At the beginning of April, about two weeks after Tommy and Kiko’s appellate hearing in New York, I brought the work of the Nonhuman Rights Project to California. In many ways, this trip exemplified what the Nonhuman Rights Project is all about and what it will take to move away from a paradigm based on improving the welfare of legal “things” toward a paradigm based on recognizing the fundamental rights of legal “persons.”
Educating the Next Generation of Law Students
At the suggestion of Stanford Law Professor John Donohue, Stanford Law School invited me to teach a one-credit three-week class in “Animal Rights Jurisprudence” that was essentially the legal theories and litigation strategies of the NhRP. Eighteen students braved the course. They were magnificent, reading the material then discussing and arguing over every aspect of what the NhRP does and why; many also attended an April 12th showing of Unlocking the Cage, the HBO documentary about the work of the NhRP, at the Stanford Law School. Teaching young law students about animal rights jurisprudence is important not only because so many nonhuman animals need the kind of help only attorneys can provide, but also because they will be the ones to carry this work into the future and for decades to come. Like gay marriage, women’s suffrage, civil rights, and other social reform movements, the fight for nonhuman rights will take a long time. It will be intergenerational and international.
Professor Donahue’s wife, Maureen O’Kicki Donahue, a self-described Human and Non Human Animal Rights Advocate, produced and co-directed a music video that features me singing a song, “Meant to be Free,” which I co-wrote with Alex Forbes. The song is upbeat, the video alternating between footage of nonhuman animals living freely and “living” in captivity, to help reinforce the power of hope and a sense of possibility in the fight for nonhuman rights. We are not stuck with the status quo as far as nonhuman animals’ legal status is concerned, and there is nothing to fear, only much to gain, in recognizing their personhood and fundamental rights. To quote the lyrics of “Meant to be Free,” “We drew the lines/We wrote the laws/Now we have the power to take down, break down these prison walls.” You can watch the video here.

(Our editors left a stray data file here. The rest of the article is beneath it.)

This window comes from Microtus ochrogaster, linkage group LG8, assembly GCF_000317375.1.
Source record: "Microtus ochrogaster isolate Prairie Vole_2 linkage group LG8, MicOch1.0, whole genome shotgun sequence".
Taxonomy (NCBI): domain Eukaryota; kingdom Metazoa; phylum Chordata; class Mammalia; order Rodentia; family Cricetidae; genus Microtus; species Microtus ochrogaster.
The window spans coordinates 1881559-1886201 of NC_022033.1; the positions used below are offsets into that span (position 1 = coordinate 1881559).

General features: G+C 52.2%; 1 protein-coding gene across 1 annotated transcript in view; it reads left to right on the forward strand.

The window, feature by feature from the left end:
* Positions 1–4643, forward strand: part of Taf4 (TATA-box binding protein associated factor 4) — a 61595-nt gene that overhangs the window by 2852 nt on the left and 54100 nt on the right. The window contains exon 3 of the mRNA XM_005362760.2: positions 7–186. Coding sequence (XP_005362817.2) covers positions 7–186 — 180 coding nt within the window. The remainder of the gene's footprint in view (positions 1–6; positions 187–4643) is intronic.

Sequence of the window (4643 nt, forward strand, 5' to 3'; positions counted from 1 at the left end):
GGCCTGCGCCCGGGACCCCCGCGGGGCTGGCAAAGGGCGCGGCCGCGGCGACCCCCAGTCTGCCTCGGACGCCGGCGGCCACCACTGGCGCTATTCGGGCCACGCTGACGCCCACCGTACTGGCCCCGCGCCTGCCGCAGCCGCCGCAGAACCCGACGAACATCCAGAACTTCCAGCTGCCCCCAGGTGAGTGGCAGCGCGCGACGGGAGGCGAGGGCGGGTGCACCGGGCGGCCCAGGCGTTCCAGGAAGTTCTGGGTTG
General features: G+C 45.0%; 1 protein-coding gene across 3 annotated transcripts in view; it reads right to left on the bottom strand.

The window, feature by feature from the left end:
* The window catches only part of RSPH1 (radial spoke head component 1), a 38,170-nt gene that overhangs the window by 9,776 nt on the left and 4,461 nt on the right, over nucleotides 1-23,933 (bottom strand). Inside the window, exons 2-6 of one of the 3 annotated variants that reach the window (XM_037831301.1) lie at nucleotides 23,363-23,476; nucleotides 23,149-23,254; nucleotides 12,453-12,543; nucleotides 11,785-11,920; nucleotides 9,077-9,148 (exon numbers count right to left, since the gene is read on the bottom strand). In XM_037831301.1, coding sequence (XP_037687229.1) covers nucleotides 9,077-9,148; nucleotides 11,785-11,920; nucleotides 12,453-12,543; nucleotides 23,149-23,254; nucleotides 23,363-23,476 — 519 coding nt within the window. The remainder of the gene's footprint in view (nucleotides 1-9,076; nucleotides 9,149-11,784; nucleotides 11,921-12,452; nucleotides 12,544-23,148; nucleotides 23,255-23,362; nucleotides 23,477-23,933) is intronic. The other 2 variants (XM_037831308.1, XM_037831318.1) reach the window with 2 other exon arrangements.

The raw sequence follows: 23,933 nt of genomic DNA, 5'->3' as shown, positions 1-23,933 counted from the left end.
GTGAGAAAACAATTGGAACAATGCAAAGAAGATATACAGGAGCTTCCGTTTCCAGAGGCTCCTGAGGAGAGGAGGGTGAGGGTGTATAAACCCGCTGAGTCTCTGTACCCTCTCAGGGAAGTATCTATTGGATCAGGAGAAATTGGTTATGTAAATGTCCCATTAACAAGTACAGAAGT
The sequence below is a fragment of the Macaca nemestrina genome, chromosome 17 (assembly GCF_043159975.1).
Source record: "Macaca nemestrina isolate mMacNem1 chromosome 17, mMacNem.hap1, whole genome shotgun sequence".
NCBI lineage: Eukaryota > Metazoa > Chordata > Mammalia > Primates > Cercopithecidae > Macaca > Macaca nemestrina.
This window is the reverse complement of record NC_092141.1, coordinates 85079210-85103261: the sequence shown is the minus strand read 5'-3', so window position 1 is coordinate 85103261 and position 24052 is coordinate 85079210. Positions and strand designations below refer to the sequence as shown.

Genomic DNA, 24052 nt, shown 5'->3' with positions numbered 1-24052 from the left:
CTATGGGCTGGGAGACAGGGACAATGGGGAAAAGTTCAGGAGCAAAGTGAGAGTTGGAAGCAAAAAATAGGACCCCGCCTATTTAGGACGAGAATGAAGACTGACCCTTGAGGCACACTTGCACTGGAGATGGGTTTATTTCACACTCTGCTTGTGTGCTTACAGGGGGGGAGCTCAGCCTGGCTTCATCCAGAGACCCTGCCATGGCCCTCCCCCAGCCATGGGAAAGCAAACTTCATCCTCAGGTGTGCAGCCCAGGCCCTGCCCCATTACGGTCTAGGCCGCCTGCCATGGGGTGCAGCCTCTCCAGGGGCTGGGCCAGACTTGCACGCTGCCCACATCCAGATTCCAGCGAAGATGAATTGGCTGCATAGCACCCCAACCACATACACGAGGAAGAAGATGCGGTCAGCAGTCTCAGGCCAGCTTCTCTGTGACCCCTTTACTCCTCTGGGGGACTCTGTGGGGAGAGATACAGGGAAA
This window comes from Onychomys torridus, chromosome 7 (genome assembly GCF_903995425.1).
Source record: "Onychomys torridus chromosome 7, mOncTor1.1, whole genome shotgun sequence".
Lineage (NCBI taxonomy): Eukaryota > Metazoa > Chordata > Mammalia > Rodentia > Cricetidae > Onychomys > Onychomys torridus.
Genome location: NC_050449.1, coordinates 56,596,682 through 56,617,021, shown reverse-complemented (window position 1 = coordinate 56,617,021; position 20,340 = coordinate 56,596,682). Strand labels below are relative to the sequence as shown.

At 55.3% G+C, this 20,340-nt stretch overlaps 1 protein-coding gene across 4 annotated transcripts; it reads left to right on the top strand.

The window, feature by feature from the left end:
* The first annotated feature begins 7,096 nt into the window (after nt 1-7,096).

Engaging in Debate
While at Stanford I was invited to appear on a special live edition of Philosophy Talk – The program That Questions Everything, which features two smart and funny co-hosts, Stanford philosophers Ken Taylor and John Perry. The podcast, which demonstrates that philosophy talk can be both illuminating and amusing, is featured on their website, and you can view highlights below:
Shortly after I participated in Philosophy Talk, Associate Justice Mariano-Florentino Cuéllar of the California Supreme Court and a Visiting Professor of Law at Stanford Law School invited me to give a talk at the California Supreme Court about the NhRP’s work. About forty people attended and engaged in a lively give-and-take whether nonhuman animals should have personhood and legal rights, which extended into the rapidly emerging field of the potential legal rights and personhood of artificial intelligence (AI) entities, a field in which an increasing number of media outlets are looking to the NhRP’s work for guidance.
As we say, regardless of the beings in question, we must not postpone debate and decision about the moral and legal standards by which we should recognize nonhuman rights. We have seen where this gets us: one visit to an aquarium or roadside zoo, one viewing of a SeaWorld commercial or documentary about factory farming, one reading of an unfavorable ruling in an animal welfare case or a woefully insufficient piece of animal welfare legislation shows you just how vulnerable legal “things” are to suffering and exploitation on a planetary scale. And this does not even take into account the long, dark history of viewing and treating oppressed humans as legal “things,” the systemic injustices of which are still with us today. For these reasons and more, we must do all we can now and in the future to ensure that rationality, good public policy, and proper moral thinking—not bias, fear of the loss of the status quo, or a desire to exploit—enter into considerations of who counts under the law.
Looking ahead to possible litigation and legislation in California
I am happy to say that the NhRP will be returning to California soon. Like all US states, California is not lacking in potential nonhuman animal clients who, as evolving standards of morality, scientific discovery, and human experience suggest, are “meant to be free.” But from the grassroots up through the legislatures and courts, most Californians, and certainly the Californians I met on this visit and in previous visits, are deeply aware of the systemic injustices experienced by vulnerable human and nonhuman animals and prepared to act boldly to remedy them. That is exactly what the nonhuman rights movement needs.